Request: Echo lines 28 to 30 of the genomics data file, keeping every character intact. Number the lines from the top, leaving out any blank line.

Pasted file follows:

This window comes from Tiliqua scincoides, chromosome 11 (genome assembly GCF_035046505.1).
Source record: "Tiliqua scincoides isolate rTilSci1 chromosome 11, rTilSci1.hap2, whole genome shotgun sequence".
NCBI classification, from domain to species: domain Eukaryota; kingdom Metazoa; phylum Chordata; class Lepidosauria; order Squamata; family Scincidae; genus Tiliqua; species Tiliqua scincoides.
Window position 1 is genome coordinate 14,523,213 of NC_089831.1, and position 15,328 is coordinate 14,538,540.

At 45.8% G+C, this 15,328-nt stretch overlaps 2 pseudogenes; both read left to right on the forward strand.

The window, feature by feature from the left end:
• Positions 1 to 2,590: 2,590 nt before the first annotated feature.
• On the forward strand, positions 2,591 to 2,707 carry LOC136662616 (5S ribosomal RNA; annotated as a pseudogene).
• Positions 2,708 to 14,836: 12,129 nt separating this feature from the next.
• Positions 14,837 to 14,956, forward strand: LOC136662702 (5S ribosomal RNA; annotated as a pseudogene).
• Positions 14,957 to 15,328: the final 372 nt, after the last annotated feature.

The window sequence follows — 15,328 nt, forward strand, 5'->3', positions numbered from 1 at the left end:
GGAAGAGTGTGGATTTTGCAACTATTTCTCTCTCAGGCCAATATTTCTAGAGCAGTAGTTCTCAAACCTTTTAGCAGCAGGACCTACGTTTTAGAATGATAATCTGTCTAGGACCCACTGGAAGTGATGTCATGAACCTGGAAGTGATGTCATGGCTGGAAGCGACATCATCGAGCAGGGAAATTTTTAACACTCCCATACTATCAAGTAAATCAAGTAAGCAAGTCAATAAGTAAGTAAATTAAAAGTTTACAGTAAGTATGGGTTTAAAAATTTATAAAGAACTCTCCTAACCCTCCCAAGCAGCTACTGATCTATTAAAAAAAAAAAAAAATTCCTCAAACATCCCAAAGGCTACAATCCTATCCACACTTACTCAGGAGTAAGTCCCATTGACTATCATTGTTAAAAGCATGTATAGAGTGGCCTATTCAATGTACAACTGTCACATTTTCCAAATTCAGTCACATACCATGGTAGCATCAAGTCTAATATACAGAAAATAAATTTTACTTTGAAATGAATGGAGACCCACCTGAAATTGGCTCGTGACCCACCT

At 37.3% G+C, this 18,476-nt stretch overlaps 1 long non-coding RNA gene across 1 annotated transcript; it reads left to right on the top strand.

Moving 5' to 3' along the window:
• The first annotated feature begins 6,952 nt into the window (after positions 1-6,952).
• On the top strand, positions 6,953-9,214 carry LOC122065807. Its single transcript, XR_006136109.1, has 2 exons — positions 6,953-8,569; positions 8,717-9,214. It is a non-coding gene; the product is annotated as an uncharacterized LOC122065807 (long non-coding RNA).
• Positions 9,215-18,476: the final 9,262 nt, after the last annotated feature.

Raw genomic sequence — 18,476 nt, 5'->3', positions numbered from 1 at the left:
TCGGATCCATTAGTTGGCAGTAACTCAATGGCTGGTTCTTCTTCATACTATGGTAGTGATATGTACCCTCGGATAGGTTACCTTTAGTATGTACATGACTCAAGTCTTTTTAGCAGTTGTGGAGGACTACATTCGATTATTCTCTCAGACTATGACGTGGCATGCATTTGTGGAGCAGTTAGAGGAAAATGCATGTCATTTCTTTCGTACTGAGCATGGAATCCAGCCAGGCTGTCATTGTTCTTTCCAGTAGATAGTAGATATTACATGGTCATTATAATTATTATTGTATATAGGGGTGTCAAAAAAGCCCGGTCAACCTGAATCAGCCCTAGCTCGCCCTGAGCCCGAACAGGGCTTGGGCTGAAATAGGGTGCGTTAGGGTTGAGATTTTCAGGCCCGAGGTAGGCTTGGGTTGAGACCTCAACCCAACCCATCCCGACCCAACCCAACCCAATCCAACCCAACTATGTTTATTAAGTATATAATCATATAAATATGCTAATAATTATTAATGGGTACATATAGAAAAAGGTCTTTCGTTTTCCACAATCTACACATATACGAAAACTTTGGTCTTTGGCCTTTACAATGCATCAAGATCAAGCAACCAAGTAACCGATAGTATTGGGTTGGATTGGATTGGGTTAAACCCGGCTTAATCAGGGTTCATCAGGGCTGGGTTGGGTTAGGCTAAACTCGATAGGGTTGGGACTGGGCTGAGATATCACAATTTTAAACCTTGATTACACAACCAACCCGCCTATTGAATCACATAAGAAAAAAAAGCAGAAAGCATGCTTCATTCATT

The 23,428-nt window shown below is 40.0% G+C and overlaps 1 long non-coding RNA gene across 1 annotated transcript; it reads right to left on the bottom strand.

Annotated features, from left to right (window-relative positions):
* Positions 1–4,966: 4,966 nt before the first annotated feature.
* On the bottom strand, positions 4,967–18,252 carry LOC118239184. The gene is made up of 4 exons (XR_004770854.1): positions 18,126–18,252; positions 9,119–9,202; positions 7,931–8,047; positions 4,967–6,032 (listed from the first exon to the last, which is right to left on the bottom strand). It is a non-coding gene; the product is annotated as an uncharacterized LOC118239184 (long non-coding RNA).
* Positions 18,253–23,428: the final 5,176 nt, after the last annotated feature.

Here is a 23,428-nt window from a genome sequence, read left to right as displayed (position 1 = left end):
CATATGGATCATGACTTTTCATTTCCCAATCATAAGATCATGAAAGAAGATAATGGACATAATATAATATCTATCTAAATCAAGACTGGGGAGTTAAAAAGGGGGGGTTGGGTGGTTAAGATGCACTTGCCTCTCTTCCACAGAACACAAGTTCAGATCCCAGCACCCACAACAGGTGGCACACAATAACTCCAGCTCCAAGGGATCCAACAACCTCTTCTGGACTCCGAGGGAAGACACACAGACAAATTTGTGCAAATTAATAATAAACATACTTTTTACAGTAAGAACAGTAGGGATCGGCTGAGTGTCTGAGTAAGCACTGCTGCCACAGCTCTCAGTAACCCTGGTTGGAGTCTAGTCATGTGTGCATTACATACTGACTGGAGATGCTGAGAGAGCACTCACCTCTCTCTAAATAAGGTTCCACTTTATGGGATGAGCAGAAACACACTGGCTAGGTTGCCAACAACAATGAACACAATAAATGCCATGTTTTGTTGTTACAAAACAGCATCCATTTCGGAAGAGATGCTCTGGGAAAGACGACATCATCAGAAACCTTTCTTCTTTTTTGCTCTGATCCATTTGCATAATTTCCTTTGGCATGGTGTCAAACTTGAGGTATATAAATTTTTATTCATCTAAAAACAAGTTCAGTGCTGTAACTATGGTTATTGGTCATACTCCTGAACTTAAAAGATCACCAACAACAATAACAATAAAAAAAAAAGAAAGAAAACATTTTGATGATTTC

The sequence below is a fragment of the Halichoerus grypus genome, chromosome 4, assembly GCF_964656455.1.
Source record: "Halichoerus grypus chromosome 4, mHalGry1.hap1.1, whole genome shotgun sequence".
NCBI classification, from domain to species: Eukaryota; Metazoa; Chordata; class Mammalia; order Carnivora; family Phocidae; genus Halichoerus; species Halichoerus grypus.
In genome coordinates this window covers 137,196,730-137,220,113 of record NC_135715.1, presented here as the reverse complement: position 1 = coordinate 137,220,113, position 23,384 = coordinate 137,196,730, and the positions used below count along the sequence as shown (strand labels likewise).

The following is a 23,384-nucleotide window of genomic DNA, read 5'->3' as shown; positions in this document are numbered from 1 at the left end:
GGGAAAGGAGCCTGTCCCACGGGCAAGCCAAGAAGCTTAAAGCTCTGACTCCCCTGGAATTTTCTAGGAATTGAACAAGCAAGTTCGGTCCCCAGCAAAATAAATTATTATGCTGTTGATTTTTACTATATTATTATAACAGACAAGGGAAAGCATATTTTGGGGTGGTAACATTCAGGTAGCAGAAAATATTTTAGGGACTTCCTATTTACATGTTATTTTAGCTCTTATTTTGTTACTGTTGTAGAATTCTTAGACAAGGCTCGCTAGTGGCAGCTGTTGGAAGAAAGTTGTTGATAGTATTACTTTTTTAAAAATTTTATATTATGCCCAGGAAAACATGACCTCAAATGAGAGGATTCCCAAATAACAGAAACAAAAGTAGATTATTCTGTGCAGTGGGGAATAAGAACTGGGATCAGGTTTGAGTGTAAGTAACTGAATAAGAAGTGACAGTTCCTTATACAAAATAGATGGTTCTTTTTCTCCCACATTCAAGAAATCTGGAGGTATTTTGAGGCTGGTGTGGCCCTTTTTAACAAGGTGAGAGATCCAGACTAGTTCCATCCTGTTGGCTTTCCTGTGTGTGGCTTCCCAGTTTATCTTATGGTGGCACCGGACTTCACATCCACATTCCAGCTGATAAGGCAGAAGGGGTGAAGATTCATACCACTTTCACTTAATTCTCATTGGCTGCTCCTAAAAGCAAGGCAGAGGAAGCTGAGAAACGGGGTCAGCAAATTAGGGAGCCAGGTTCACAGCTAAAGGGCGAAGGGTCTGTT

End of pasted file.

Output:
The sequence below is a fragment of the Halichoerus grypus genome, chromosome 4, assembly GCF_964656455.1.
Source record: "Halichoerus grypus chromosome 4, mHalGry1.hap1.1, whole genome shotgun sequence".
NCBI classification, from domain to species: Eukaryota; Metazoa; Chordata; class Mammalia; order Carnivora; family Phocidae; genus Halichoerus; species Halichoerus grypus.